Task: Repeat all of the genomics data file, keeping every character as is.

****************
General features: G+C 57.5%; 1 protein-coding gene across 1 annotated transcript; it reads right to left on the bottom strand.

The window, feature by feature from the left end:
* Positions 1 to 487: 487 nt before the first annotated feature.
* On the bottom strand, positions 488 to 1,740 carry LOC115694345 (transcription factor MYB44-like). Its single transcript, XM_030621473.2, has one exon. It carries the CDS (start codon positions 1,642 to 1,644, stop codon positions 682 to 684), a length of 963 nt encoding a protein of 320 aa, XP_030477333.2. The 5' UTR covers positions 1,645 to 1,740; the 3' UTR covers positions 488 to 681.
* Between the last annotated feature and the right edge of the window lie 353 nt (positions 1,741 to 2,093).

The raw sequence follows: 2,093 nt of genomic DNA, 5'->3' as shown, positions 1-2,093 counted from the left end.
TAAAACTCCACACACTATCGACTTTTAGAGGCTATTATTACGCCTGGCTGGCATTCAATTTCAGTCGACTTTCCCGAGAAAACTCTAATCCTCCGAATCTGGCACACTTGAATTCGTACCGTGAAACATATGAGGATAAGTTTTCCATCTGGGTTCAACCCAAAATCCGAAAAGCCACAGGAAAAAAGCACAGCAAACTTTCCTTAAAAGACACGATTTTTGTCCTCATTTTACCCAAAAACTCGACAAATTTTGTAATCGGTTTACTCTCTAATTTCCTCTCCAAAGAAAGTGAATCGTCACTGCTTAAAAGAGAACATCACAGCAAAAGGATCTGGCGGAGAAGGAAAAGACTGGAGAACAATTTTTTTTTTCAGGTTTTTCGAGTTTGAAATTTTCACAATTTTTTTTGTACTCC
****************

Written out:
General features: G+C 57.5%; 1 protein-coding gene across 1 annotated transcript; it reads right to left on the bottom strand.

The window, feature by feature from the left end:
* Positions 1 to 487: 487 nt before the first annotated feature.
* On the bottom strand, positions 488 to 1,740 carry LOC115694345 (transcription factor MYB44-like). Its single transcript, XM_030621473.2, has one exon. It carries the CDS (start codon positions 1,642 to 1,644, stop codon positions 682 to 684), a length of 963 nt encoding a protein of 320 aa, XP_030477333.2. The 5' UTR covers positions 1,645 to 1,740; the 3' UTR covers positions 488 to 681.
* Between the last annotated feature and the right edge of the window lie 353 nt (positions 1,741 to 2,093).

The raw sequence follows: 2,093 nt of genomic DNA, 5'->3' as shown, positions 1-2,093 counted from the left end.
TAAAACTCCACACACTATCGACTTTTAGAGGCTATTATTACGCCTGGCTGGCATTCAATTTCAGTCGACTTTCCCGAGAAAACTCTAATCCTCCGAATCTGGCACACTTGAATTCGTACCGTGAAACATATGAGGATAAGTTTTCCATCTGGGTTCAACCCAAAATCCGAAAAGCCACAGGAAAAAAGCACAGCAAACTTTCCTTAAAAGACACGATTTTTGTCCTCATTTTACCCAAAAACTCGACAAATTTTGTAATCGGTTTACTCTCTAATTTCCTCTCCAAAGAAAGTGAATCGTCACTGCTTAAAAGAGAACATCACAGCAAAAGGATCTGGCGGAGAAGGAAAAGACTGGAGAACAATTTTTTTTTTCAGGTTTTTCGAGTTTGAAATTTTCACAATTTTTTTTGTACTCC